José Cobles, also known as Puerto Plata, appears at Meany Theater March 14. The 85-year-old Dominican guitarist released his first album just two years ago.
Eighty-five-year-old guitarist and singer José Cobles’ appearance tonight at Meany Hall has deep roots in the long and storied history of his native Dominican Republic.
Better known as Puerto Plata — a name he took from the resort town in which he was born — Cobles’ tale is one of personal and artistic survival in the nation’s cultural center, Santiago. Among other things, his music spent years out of favor with the cultural tastes of the late Rafael Trujillo, the Dominican Republic’s brutal dictator.
But that was long ago. Cobles moved to Denver two decades back to be near his daughter and grandchildren. He was making his living as a carpenter by day and playing with a trio at night, when a novice New York-based producer, Benjamin de Menil, gave him a call.
The result of that introduction was “Mujer de Cabaret,” Cobles’ award-winning — and very first — CD, released in 2007 to acclaim from Billboard, The New York Times and others. His Seattle show is one stop in a series of debut appearances in the U.S., backed by some of the finest Latin American musicians around, since its release.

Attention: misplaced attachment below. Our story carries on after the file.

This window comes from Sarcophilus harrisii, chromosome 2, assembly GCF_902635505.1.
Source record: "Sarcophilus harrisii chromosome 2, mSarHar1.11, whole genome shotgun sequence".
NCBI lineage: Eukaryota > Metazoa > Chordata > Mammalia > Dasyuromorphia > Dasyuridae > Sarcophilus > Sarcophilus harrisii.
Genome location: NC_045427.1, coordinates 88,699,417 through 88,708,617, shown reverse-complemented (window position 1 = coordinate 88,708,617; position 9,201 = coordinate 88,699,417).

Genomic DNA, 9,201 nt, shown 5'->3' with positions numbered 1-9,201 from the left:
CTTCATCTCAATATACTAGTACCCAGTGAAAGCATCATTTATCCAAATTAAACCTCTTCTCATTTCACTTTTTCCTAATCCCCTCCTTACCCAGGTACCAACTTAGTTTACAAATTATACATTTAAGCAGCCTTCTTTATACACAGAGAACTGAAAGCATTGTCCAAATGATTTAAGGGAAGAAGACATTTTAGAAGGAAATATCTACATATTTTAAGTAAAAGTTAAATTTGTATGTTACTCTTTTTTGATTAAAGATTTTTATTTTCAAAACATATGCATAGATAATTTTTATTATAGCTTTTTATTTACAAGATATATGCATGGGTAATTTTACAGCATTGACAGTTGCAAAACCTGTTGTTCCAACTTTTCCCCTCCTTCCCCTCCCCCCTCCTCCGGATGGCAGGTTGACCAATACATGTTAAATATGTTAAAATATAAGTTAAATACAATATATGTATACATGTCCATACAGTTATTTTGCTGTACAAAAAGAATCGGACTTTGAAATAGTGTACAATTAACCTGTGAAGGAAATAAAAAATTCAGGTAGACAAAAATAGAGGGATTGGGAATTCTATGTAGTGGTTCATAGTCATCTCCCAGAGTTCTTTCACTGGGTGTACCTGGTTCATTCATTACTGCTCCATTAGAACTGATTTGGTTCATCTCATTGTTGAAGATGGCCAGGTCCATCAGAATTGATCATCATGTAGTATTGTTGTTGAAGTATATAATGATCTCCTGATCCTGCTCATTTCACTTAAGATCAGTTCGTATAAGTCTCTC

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De Menil helmed “Mujer de Cabaret,” a reflection of guitar styles developed in the Dominican Republic during Cobles’ life there. The album includes a song called “Los Piratas,” about the terrorist attacks of 9/11. Cobles happened to be in Seattle that day, visiting his partner’s daughter. He wrote the song that night.
Speaking by phone from Denver, the Spanish-speaking Cobles — whose words were translated by de Menil in New York via conference call — sounds delighted and proud.
“After all this time to have this happen in old age makes me satisfied and happy,” Cobles says. “I feel like I’m representing the music of my people.”
Cobles’ memories of life in Santiago inevitably turn to the bloody dictatorship of Trujillo, who reigned from 1930 until his assassination in 1961. Trujillo suppressed wildly popular Latin American guitar music, in all its forms, because of African influences.
Unable to record, Cobles and other musicians made their living among common people in the barrio of La Joya, a Santiago neighborhood.
“We would be hired by men to play serenades to women in the early part of each evening,” says Cobles. “Then we would play in the cabarets.”
Yet life was anything but safe or certain.
“There was a lot of fear of the government,” Cobles says. “A lot of people in the cabarets were soldiers. Wherever soldiers were involved, you had to be careful how you acted. They would take your rum and your girl and there was nothing you could do about it.”
Tom Keogh: firstname.lastname@example.org